After I reviewed Trail of the Screaming Forehead a few weeks ago and spoke highly of the other films of Larry Blamire, I started rewatching them all and decided to say something more about them. The Lost Skeleton first.
This film was made in 2001 as a parody and tribute to the low-budget, black-and-white scifi films of the 1950s. I always think that parodies work best when the people creating them are knowledgeable about their subject, have an affection for it, and most important of all, understand the appeal of it. We have a good example here. The Lost Skeleton is extremely goofy with its mash-up of several B-movie plots and use of low-budget props. With it’s Ed Wood-style wooden dialog, it’s also frequently and hilariously stupid. These are its charms. Watching it, I feel certain that Larry Blamire has seen even more of these type movies than I have, and he loves them.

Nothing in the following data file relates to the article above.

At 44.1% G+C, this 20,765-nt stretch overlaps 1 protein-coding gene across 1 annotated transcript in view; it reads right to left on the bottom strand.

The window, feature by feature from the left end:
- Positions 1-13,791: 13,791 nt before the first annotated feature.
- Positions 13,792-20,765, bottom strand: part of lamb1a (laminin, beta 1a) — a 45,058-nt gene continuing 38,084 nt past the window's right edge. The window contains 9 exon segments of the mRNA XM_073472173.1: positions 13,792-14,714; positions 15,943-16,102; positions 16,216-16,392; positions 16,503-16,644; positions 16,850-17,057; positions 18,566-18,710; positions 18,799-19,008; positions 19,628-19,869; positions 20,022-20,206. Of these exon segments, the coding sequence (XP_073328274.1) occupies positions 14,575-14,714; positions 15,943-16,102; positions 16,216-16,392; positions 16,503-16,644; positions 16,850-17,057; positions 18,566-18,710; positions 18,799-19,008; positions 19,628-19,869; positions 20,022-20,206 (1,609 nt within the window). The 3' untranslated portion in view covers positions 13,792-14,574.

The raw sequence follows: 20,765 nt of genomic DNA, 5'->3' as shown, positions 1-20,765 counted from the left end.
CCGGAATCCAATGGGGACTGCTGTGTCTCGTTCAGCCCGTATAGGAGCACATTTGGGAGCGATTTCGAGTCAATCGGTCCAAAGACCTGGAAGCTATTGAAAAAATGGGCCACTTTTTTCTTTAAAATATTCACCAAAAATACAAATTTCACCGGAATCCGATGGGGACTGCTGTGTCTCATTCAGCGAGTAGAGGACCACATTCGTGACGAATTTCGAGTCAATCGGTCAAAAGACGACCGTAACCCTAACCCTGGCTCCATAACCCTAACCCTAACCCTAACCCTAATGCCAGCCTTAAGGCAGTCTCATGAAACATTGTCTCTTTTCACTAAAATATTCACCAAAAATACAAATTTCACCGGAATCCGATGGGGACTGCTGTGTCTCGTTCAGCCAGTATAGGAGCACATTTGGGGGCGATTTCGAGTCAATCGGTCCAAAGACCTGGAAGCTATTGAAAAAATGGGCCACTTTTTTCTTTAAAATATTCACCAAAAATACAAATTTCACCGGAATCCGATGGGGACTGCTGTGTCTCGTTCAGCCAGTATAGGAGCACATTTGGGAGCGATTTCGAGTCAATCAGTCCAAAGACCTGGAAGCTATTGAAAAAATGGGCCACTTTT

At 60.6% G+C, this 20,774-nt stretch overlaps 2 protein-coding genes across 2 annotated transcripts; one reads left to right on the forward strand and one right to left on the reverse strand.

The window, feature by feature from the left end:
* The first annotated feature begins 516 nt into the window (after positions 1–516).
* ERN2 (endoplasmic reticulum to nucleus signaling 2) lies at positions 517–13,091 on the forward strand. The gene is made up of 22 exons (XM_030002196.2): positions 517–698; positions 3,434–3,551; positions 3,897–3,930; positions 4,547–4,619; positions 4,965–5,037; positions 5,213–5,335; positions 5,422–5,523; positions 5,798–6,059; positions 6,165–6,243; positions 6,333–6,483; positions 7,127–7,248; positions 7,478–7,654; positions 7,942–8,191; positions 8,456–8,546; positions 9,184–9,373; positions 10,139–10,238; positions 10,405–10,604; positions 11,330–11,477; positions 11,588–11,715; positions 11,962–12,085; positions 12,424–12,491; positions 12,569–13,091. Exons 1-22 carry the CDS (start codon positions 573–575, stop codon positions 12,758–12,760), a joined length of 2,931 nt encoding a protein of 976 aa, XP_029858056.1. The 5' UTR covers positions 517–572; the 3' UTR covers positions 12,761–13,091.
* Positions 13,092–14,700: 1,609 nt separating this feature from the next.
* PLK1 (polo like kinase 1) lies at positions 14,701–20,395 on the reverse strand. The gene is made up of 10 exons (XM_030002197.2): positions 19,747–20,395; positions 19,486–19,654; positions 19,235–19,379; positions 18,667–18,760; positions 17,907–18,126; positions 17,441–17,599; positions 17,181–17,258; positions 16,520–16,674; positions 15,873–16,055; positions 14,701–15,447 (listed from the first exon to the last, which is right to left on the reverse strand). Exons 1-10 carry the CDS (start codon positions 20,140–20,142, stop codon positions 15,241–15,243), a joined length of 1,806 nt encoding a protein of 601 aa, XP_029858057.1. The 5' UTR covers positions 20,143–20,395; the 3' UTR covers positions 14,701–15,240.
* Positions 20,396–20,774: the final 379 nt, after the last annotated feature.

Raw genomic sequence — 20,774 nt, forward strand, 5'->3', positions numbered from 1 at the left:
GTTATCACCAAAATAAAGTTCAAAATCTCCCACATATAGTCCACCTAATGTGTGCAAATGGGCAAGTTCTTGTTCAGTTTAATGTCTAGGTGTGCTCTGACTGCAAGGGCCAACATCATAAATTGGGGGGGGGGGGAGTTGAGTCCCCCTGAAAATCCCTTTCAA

Our story begins with a typical-looking 1950s couple driving a (1961) Thunderbird through the countryside. They are Dr. Paul Armstrong (Blamire), a Man of Science, and his lovely wife Betty (Fay Masterson), heading for a cabin they’ve rented in the woods. Betty is hoping that Paul will take a break from doing Science for a romantic weekend, but Paul’s main reason for this trip is to find a meteor that landed in the area. He believes the meteor is made of atmospherium, a radioactive element that could mean actual advances in the field of Science.
Along the way, they stop to ask for directions from a farmer who happens to be standing at the side of the road. The farmer sets the tone for the rest of the film by telling them:
“Stay on this road here, past Dead Man’s Curve. You’ll come to an old fence, called the Devil’s Fence. From there, go on foot `til you come to a valley known as the Cathedral of Lost Soap. Smack in the center is what they call Forgetful Milkman’s Quadrangle. Stay right on the Path Of Staring Skulls `til you come to a place called Death Clearing. Cabin’s right there–you can’t miss it.”